I started college when I was 17.  I was incredibly naive and was ill prepared for the possibility that my professor would abuse his position.  She never let on that she was worried about his attention or intentions…   When he invited me to dinner, she came along as if it was the most natural thing in the world.  She just created reasons to go to school with me.  She’d make it into an adventure.  We’d go to the mall or out to dinner or to a movie, just the two of us.  The key is that she was there when I got out of class, a physical deterrent to any funny business on his part.  She let me figure out on my own that something was off.

When I was 19, I moved to Mexico for a summer.  She kept her concerns about the political unrest, corrupt police, Montezuma’s revenge and all those horrible things that could possibly happen to an American girl abroad to herself.  Instead, she focused on the adventure of it and her excitement for me to have the chance to explore new worlds.  When I was 22, I moved to London.  Again, she supported the adventure of it and didn’t burden me with her fears or the fact that having me so far away almost broke her heart.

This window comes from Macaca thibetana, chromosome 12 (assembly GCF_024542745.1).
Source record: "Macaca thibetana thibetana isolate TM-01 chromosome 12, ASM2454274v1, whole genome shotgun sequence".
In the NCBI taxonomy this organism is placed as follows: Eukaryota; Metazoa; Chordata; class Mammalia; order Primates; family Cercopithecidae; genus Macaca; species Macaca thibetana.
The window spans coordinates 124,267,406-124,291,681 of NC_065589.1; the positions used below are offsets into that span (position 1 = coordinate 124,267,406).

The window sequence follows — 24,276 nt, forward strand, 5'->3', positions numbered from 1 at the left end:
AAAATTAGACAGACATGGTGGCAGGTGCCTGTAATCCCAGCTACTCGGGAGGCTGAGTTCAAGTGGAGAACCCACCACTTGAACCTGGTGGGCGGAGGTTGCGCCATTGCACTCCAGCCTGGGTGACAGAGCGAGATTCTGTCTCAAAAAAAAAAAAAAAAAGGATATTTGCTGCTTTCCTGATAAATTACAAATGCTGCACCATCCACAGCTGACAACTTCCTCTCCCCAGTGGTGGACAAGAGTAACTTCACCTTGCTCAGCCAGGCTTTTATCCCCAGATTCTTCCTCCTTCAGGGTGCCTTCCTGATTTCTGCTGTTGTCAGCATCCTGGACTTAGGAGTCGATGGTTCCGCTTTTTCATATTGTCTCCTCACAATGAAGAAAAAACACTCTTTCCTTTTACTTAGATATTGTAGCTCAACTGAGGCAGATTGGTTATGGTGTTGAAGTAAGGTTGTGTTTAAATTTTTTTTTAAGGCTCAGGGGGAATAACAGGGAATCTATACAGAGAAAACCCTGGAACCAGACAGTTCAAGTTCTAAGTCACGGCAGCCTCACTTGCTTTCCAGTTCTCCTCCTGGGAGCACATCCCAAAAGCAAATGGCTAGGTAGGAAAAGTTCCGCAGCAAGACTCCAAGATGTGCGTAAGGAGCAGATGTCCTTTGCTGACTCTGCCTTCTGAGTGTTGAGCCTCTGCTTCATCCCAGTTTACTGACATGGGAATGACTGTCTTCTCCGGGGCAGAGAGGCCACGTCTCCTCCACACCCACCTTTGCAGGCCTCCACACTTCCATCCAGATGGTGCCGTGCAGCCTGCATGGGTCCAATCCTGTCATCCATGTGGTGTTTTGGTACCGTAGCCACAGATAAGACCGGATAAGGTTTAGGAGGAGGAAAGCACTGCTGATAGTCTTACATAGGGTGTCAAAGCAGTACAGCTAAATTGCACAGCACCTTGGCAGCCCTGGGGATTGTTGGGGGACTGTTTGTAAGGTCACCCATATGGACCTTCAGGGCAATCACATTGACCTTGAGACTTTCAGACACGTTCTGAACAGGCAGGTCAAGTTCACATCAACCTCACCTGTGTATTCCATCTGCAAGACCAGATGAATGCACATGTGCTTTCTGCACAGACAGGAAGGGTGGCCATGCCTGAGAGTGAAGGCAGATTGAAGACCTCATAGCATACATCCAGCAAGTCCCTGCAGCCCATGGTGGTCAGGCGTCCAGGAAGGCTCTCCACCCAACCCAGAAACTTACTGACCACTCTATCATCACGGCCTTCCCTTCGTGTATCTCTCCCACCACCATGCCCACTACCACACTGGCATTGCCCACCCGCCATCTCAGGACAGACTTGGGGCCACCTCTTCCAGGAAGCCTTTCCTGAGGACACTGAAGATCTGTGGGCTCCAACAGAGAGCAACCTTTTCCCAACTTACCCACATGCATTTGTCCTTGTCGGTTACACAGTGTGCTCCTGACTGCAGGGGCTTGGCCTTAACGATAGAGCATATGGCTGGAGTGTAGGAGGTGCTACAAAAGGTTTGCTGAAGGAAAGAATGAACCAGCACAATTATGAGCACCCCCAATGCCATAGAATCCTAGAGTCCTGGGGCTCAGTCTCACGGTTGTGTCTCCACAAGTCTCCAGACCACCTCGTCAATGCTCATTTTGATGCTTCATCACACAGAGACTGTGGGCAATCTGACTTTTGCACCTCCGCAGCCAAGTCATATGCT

Seeing her pain through the hearts of my friends, I get it now, that while sometimes love is about holding someone close to you, sometimes love is about letting go.

Sitting with her, witching her drift off to where ever it is that Alzheimer’s is taking her, I don’t know that I can let her go with the same sort of grace.  I don’t know that I can mask my grief and fear of losing her.  I catch myself clinging to who she was with the same tenacity I had when I clung to that wall in the swimming pool when I was five.  Only this time, I’m afraid of drowning in my pain.